At the other extreme, the ‘Prestige Cuvées’ represent the pinnacle of achievement. Wines like Champagne Krug, Roederer’s Cristal, Möet et Chandon’s Dom Perignon or Veuve Clicquot’s Grande Dame are the ultimate expressions of the house concerned: the wine that represents their finest vineyards, grapes, and the Cellarmaster’s know-how.Yet the wines fall squarely in the ‘luxury goods’ category, with ads in upmarket lifestyle magazines jostling with Rolex and BMW to capture the attention of readers.
So if the mass-market NV and the elite Prestige Cuvée each knows its place, just where does that leave ‘ordinary’ vintage Champagne? In some ways this is a wine in limbo, without the luxury appeal of Cuvée Prestige, but not clearly distinguished from NV in the eyes of most consumers. I would hazard a guess that the bulk of people staring at two bottles from the same house on a supermarket shelf will be hugely puzzled as to why one costs £25 and the other £35. The fact that one bears a vintage date will mean nothing to them.
Where next for vintage?
So is NV Champagne too expensive, or is the vintage stuff too cheap? Vintage Champagne usually represents a fastidious selection of the very best material, and is aged longer in the cellars. Yet it is sold for just 50% more than its mass-market cousins. In a wine like Port, the price difference between non-vintage ‘ruby’ and vintage wines is at a hugely different ratio, the latter commanding around 400% more.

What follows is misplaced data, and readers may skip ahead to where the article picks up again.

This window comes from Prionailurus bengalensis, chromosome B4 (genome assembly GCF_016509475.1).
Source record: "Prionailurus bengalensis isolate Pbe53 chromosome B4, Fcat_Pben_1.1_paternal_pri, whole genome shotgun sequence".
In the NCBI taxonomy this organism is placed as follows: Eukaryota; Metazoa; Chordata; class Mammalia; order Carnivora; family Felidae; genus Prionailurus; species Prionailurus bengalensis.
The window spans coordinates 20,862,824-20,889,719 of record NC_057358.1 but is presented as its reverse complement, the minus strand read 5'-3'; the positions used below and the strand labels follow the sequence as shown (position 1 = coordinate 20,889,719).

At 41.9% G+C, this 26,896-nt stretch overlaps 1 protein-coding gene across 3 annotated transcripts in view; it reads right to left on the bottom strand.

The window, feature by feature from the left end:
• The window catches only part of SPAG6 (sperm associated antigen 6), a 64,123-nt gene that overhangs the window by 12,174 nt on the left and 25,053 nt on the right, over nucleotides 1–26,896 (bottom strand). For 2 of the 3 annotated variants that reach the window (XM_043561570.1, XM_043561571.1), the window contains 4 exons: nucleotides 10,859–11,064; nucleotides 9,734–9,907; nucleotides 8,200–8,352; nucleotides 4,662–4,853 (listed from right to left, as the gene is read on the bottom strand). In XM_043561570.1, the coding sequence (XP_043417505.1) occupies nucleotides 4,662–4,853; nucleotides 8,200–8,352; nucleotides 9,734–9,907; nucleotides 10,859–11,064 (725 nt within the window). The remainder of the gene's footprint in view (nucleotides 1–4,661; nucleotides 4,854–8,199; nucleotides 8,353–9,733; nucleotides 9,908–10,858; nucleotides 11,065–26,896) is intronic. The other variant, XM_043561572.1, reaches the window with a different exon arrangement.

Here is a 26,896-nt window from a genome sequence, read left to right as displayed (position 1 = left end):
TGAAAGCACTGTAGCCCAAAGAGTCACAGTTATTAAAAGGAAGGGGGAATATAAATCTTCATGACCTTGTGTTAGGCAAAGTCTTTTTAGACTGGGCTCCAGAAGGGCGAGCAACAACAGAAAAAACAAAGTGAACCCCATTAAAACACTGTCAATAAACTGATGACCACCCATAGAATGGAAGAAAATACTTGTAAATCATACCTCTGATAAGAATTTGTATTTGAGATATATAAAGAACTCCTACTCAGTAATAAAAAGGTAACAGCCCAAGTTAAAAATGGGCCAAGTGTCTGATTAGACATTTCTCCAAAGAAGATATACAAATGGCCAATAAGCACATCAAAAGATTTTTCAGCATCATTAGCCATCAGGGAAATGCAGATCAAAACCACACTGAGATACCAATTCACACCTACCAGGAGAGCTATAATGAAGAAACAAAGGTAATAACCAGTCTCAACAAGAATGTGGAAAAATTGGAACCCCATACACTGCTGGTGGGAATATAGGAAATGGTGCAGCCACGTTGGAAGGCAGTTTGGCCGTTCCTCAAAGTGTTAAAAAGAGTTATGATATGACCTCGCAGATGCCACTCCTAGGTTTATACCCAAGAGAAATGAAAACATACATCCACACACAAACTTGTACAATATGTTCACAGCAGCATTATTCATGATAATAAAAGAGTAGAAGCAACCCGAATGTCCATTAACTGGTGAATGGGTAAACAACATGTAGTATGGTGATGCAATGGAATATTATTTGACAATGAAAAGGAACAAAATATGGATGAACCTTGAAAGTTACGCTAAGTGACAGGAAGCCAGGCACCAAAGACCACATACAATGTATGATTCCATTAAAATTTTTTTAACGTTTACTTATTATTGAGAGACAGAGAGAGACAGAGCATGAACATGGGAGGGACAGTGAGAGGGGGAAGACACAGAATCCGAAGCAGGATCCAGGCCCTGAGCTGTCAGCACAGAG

The quality ratios may be markedly different too perhaps, but nevertheless the problem remains that vintage Champagne does not enjoy clear blue water between it and the fighting-weight NVs.
Vintage Champagne represents one of the world’s great wine buys. My own cellar contains a fair proportion of these wines, crafted with extraordinary care and capable of being cellared for decades.
Perhaps the time has come to really make vintage Champagne a specialist category for the connoisseur and collector. The great wines of Burgundy use the same grapes as Champagne, so could vintage Champagne offer a more Burgundian experience, with the region’s various sub-regional terroirs being expressed at village, premier and grand cru levels?
This might mean the creation of new Appellation Contrôlée – unthinkable for some – but it could offer a proposition that is dramatically new for Champagne. As patterns of climate change promise more and more vintage years, production could be increased a little and – with a little consumer education – the ‘new vintage’ category could leave NV for everyday enjoyment, Prestige Cuvée for lottery winners and city slickers, and make vintage Champagne the choice of discerning wine lovers. A chance to taste wines that speak of grape, terroir and vintage, at a still affordable price.
Four vintage houses
Below, a visit to two of Champagne’s most interesting Recoltants Manipulants, Henri Giraud and Roger Coulon, then the great houses of Krug and Pol Roger, to taste vintage Champagnes dating back to 1914.
Champagne Henri Giraud